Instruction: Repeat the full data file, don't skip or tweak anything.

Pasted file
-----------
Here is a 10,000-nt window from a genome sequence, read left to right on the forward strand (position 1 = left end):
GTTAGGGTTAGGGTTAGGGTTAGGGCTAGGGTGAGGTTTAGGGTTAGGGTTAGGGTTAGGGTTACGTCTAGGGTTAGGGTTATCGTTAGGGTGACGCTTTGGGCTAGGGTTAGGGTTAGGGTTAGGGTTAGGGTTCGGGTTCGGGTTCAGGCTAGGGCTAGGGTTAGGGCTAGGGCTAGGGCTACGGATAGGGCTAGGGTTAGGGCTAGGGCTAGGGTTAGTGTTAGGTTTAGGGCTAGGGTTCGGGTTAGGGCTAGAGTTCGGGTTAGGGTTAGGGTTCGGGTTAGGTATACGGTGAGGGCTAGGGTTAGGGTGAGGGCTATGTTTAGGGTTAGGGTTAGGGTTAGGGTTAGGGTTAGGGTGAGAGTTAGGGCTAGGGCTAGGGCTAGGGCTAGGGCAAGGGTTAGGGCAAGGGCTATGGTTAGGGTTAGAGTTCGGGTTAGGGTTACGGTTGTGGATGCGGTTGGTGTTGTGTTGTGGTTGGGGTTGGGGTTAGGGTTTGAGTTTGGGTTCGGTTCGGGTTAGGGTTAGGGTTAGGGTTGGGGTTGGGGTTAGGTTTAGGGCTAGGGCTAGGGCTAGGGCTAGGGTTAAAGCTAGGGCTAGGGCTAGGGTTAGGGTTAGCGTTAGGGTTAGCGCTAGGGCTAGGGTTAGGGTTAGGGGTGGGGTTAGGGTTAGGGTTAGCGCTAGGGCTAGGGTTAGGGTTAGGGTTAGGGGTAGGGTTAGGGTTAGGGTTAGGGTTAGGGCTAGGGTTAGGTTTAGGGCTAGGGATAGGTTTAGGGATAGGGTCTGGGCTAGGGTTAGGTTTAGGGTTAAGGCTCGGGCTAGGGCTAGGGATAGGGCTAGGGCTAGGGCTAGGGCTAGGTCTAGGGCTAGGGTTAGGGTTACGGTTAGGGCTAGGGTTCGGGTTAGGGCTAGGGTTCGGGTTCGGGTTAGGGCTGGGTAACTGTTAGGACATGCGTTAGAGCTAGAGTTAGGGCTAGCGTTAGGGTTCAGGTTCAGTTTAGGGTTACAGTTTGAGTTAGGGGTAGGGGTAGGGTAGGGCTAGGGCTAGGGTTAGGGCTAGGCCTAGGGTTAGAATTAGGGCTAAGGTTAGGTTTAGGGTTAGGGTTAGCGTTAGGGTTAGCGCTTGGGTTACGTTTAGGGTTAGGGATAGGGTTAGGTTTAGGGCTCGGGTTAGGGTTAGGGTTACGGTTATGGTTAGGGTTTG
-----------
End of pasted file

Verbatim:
Here is a 10,000-nt window from a genome sequence, read left to right on the forward strand (position 1 = left end):
GTTAGGGTTAGGGTTAGGGTTAGGGCTAGGGTGAGGTTTAGGGTTAGGGTTAGGGTTAGGGTTACGTCTAGGGTTAGGGTTATCGTTAGGGTGACGCTTTGGGCTAGGGTTAGGGTTAGGGTTAGGGTTAGGGTTCGGGTTCGGGTTCAGGCTAGGGCTAGGGTTAGGGCTAGGGCTAGGGCTACGGATAGGGCTAGGGTTAGGGCTAGGGCTAGGGTTAGTGTTAGGTTTAGGGCTAGGGTTCGGGTTAGGGCTAGAGTTCGGGTTAGGGTTAGGGTTCGGGTTAGGTATACGGTGAGGGCTAGGGTTAGGGTGAGGGCTATGTTTAGGGTTAGGGTTAGGGTTAGGGTTAGGGTTAGGGTGAGAGTTAGGGCTAGGGCTAGGGCTAGGGCTAGGGCAAGGGTTAGGGCAAGGGCTATGGTTAGGGTTAGAGTTCGGGTTAGGGTTACGGTTGTGGATGCGGTTGGTGTTGTGTTGTGGTTGGGGTTGGGGTTAGGGTTTGAGTTTGGGTTCGGTTCGGGTTAGGGTTAGGGTTAGGGTTGGGGTTGGGGTTAGGTTTAGGGCTAGGGCTAGGGCTAGGGCTAGGGTTAAAGCTAGGGCTAGGGCTAGGGTTAGGGTTAGCGTTAGGGTTAGCGCTAGGGCTAGGGTTAGGGTTAGGGGTGGGGTTAGGGTTAGGGTTAGCGCTAGGGCTAGGGTTAGGGTTAGGGTTAGGGGTAGGGTTAGGGTTAGGGTTAGGGTTAGGGCTAGGGTTAGGTTTAGGGCTAGGGATAGGTTTAGGGATAGGGTCTGGGCTAGGGTTAGGTTTAGGGTTAAGGCTCGGGCTAGGGCTAGGGATAGGGCTAGGGCTAGGGCTAGGGCTAGGTCTAGGGCTAGGGTTAGGGTTACGGTTAGGGCTAGGGTTCGGGTTAGGGCTAGGGTTCGGGTTCGGGTTAGGGCTGGGTAACTGTTAGGACATGCGTTAGAGCTAGAGTTAGGGCTAGCGTTAGGGTTCAGGTTCAGTTTAGGGTTACAGTTTGAGTTAGGGGTAGGGGTAGGGTAGGGCTAGGGCTAGGGTTAGGGCTAGGCCTAGGGTTAGAATTAGGGCTAAGGTTAGGTTTAGGGTTAGGGTTAGCGTTAGGGTTAGCGCTTGGGTTACGTTTAGGGTTAGGGATAGGGTTAGGTTTAGGGCTCGGGTTAGGGTTAGGGTTACGGTTATGGTTAGGGTTTG